• WHO (including two consultants appointed to support the campaign at the central level)
  • Gavi
  • UNICEF
  • Civil society organizations (CSOs)
  • Executives of the regional prefectural health directorates
  • Focal points of the implementing partners at the regional level
  • Municipality administrative authorities
Microplanning was undertaken with staff from supply districts and health centers who coordinate supply and logistics, implement communication and community sensitization activities, and supervise activities. The involvement of community stakeholders in pre-planning, microplanning, and community engagement improved the acceptability of the planned integrated campaign. Overall, local authorities, communities, and stakeholders were in support of the integration of MenA-MEAS2 vaccination. The planning process incorporated the views of the target communities about the integrated campaign. Leaders, CSOs and community groups, heads of households, and children’s caregivers were interviewed during the study. Stakeholder viewpoints on integration Stakeholders at the national, local, and community level were asked for their views on the integration approach to these two campaigns. Overall, these stakeholders were in support of the integration of MenA-MEAS2 vaccination. They believe it is relevant to implement the integrated campaign for three main reasons:
  1. Vulnerability of their localities to meningitis and measles. The head of the Kankankoura Health Center stated that, “[This] prefecture is threatened because it is located in the meningitis belt, and the seasonal upsurge of the two diseases [meningitis and measles] sufficiently justifies the integrated campaign.”
  2. Weak management capacity of current vaccination campaigns (and in mining areas, difficulties in  managing migrant populations during campaigns).
  3. Compatibility of the two vaccines in terms of target age groups, delivery method, and human resources required.
The following factors were identified by stakeholders as the main drivers of integration of the MenA and MEAS2 campaigns:
  • MenA and MEAS2 vaccine campaigns both target children in the same age group (i.e., 13-24 months).
  • There is overlapping seasonality and geographies of meningitis and measles epidemics.
  • The two vaccine campaigns share common schedules, procedures, logistical operations, sources of funding, and partner support. Both campaigns are administered by the Expanded Program of Immunization (EPI).
  • Multiple concurrent epidemics in the country necessitated a streamlining of campaign programs.
  • An integrated campaign may improve cost effectiveness.
  • Health workers and communities felt strained by the implementation of multiple campaigns.
  • Community acceptance of the two interventions is high, particularly for measles vaccination.
  • There is a need to improve coverage amongst high risk and marginalized groups, and migrant workers in mining areas.
Enabling factors Overall, the authorities and all stakeholders had a satisfactory assessment of the collaborative planning process. The strengths of this process were collective, consensus-oriented decision-making and early involvement of all stakeholders, including at the community level. The collaborative planning process identified roles, responsibilities, and bottlenecks at all levels of involvement. This approach enabled identification of mitigation measures, and the harmonization of planning and management tools. A major factor in the success of the process was the commitment of the Government to support collaborative planning, and the involvement of the ICC of EPI. This commitment was demonstrated by convening stakeholder meetings, making consultants available to support the work, and providing digital tools, including a planning dashboard and videoconferencing tools. The willingness of key partners to support and operationalize the integrated campaign was another factor in success. As a result of collaborative planning, WHO endorsed the integrated campaign and provided strategic guidance for planning and implementation. The availability of resources and mobilization of funds was another key outcome. GAVI agreed to secure funding for both the introduction of MenAfrivac into the routine immunization schedule and the integrated campaign; meetings were organized to mobilize funds for forecasting and obtaining vaccines through UNICEF. A strategic document for the introduction of MenA was developed and validated by the EPI and its partners following an assessment of cold chain capacity and vaccine safety. Challenges and Mitigation During the Case Study The biggest challenge to implementation of the campaign was the COVID-19 pandemic and several concurrent epidemics, which postponed the introduction of MenA into the routine EPI until March 2021. The integrated campaign was delayed as government priorities shifted to emergency response. The EPI Coordinator at the central level described other challenges to implementation as follows: “These are issues linked to the programmatic aspects: the support of the population, the motivation of the vaccinators and the adequacy of the funding.”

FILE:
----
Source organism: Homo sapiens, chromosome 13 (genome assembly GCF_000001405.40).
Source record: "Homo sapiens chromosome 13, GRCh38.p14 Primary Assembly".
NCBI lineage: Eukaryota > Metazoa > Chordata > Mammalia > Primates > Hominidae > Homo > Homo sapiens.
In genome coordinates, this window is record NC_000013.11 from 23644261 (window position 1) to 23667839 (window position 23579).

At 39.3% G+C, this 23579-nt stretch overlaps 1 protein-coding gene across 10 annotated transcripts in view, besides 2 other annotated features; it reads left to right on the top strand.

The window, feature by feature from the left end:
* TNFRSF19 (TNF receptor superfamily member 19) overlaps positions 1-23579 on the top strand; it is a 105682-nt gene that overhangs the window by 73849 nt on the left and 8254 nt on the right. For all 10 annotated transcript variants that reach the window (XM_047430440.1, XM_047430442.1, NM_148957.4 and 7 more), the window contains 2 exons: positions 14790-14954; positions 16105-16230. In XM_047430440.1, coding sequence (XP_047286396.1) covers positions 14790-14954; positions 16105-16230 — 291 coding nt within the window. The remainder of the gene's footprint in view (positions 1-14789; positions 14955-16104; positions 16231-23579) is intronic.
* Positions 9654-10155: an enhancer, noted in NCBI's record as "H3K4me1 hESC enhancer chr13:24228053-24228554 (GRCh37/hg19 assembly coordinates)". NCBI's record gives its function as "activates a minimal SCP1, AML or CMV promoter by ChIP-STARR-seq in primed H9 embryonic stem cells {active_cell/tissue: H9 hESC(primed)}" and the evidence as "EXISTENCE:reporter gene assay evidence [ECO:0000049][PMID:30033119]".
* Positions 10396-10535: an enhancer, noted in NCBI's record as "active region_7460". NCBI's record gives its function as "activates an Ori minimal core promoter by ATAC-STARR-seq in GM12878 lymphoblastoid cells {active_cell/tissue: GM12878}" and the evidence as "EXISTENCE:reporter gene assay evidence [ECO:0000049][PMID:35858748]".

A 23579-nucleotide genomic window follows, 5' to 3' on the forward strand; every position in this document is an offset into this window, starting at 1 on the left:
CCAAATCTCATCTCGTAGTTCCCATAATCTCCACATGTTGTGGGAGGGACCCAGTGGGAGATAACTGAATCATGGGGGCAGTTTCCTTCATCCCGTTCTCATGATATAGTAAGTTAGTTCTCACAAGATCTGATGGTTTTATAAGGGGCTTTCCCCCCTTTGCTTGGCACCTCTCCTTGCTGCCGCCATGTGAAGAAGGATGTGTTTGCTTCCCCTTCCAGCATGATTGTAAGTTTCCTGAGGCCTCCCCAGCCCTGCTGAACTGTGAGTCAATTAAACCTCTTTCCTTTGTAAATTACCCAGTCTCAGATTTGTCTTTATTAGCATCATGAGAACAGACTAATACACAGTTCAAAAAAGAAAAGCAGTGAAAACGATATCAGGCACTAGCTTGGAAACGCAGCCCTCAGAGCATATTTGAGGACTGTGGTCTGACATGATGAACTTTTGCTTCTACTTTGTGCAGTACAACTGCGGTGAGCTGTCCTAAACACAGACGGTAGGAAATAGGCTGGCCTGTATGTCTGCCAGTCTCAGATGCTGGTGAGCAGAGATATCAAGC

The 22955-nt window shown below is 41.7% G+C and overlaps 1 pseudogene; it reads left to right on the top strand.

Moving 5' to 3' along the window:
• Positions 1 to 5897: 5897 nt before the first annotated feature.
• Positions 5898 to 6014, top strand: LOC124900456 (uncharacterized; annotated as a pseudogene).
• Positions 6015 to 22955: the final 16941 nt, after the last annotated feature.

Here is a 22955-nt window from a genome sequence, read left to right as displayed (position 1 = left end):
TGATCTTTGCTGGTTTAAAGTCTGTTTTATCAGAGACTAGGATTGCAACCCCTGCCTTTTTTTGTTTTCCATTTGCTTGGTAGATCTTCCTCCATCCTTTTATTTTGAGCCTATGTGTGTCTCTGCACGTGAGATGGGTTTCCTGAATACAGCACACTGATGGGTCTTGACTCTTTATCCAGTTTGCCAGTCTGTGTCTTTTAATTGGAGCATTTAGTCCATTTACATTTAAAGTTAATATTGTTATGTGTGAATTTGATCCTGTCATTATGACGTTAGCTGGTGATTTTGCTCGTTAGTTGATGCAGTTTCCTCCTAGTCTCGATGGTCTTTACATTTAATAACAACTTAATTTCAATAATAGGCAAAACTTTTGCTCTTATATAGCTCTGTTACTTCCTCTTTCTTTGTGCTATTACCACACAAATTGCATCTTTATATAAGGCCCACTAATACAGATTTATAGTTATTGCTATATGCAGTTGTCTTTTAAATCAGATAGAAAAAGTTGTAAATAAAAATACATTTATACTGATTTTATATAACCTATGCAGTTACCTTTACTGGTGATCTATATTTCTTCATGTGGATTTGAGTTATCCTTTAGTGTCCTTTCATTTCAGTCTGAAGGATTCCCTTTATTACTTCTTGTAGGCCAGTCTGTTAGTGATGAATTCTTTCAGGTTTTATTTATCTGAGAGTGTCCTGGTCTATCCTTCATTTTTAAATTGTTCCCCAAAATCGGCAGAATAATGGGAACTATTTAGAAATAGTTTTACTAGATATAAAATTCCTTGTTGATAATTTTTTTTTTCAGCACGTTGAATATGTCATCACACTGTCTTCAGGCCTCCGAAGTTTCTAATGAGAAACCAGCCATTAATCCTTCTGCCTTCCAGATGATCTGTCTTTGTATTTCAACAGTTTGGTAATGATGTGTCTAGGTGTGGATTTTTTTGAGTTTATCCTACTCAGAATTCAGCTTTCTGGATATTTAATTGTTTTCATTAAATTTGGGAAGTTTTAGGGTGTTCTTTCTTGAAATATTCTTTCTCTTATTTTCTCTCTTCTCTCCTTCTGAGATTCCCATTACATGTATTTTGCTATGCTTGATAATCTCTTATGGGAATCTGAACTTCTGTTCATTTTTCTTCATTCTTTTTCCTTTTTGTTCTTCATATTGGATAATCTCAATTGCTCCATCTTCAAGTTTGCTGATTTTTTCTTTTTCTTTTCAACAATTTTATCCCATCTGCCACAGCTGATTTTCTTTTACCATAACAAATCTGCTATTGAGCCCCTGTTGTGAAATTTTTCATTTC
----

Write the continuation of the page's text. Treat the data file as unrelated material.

• There were missed opportunities for integration with other health campaigns (i.e., insecticide-treated mosquito net distribution, vitamin A distribution, and seasonal malaria chemoprophylaxis), mainly due to a lack of synchronized planning and funding.
  • New funding and administrative procedures put in place by the newly formed PMCSU were associated with some delays.
  • Vaccinators and local health authorities had concerns about workload, poor motivation, cumbersome administrative procedures, and remuneration. A health center manager lamented the potential overload of work with these words: “For some vaccination [campaigns], we had 40 teams of vaccine agents, but the last few campaigns we only had 15 to 20 teams. If there are not many teams, it is difficult to cover the entire population.”
  • Some community members expressed concerns about vaccine safety and side effects. A mother interviewed in Karifamoriah described her concerns about co-administration of vaccines: “We cannot do both at the same time, because by doing both at the same time it will hurt the child too much and he will cry a lot.”
The study team identified the following mitigating factors to the above challenges.
  • There is a need to prioritize fully or partially integrated campaigns, even during epidemics of other diseases.
  • Decentralization of decision-making on campaign integration to regional and district levels would enable high-risk areas to implement integrated campaigns more efficiently, even when national priorities shift.